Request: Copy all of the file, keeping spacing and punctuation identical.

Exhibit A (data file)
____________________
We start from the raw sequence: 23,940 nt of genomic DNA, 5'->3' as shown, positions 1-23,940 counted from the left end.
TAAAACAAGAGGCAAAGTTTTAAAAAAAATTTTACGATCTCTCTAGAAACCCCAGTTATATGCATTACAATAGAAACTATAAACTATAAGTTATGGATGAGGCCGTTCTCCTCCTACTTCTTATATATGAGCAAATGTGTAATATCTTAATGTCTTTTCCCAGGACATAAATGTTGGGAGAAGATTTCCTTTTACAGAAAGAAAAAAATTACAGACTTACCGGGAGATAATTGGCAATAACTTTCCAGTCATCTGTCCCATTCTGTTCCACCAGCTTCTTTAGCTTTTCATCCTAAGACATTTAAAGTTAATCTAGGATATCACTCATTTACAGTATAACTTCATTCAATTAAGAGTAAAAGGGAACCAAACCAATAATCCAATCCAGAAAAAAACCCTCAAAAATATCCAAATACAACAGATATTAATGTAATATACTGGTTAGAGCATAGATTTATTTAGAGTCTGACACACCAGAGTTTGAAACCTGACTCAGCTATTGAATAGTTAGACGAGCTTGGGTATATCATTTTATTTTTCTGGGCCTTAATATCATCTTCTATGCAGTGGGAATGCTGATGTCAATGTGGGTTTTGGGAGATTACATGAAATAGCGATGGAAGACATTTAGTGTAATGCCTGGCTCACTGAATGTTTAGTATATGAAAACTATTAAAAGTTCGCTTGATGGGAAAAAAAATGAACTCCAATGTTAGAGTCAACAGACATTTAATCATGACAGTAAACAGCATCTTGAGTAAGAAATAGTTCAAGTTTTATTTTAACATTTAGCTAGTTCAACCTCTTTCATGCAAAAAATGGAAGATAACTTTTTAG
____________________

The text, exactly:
We start from the raw sequence: 23,940 nt of genomic DNA, 5'->3' as shown, positions 1-23,940 counted from the left end.
TAAAACAAGAGGCAAAGTTTTAAAAAAAATTTTACGATCTCTCTAGAAACCCCAGTTATATGCATTACAATAGAAACTATAAACTATAAGTTATGGATGAGGCCGTTCTCCTCCTACTTCTTATATATGAGCAAATGTGTAATATCTTAATGTCTTTTCCCAGGACATAAATGTTGGGAGAAGATTTCCTTTTACAGAAAGAAAAAAATTACAGACTTACCGGGAGATAATTGGCAATAACTTTCCAGTCATCTGTCCCATTCTGTTCCACCAGCTTCTTTAGCTTTTCATCCTAAGACATTTAAAGTTAATCTAGGATATCACTCATTTACAGTATAACTTCATTCAATTAAGAGTAAAAGGGAACCAAACCAATAATCCAATCCAGAAAAAAACCCTCAAAAATATCCAAATACAACAGATATTAATGTAATATACTGGTTAGAGCATAGATTTATTTAGAGTCTGACACACCAGAGTTTGAAACCTGACTCAGCTATTGAATAGTTAGACGAGCTTGGGTATATCATTTTATTTTTCTGGGCCTTAATATCATCTTCTATGCAGTGGGAATGCTGATGTCAATGTGGGTTTTGGGAGATTACATGAAATAGCGATGGAAGACATTTAGTGTAATGCCTGGCTCACTGAATGTTTAGTATATGAAAACTATTAAAAGTTCGCTTGATGGGAAAAAAAATGAACTCCAATGTTAGAGTCAACAGACATTTAATCATGACAGTAAACAGCATCTTGAGTAAGAAATAGTTCAAGTTTTATTTTAACATTTAGCTAGTTCAACCTCTTTCATGCAAAAAATGGAAGATAACTTTTTAG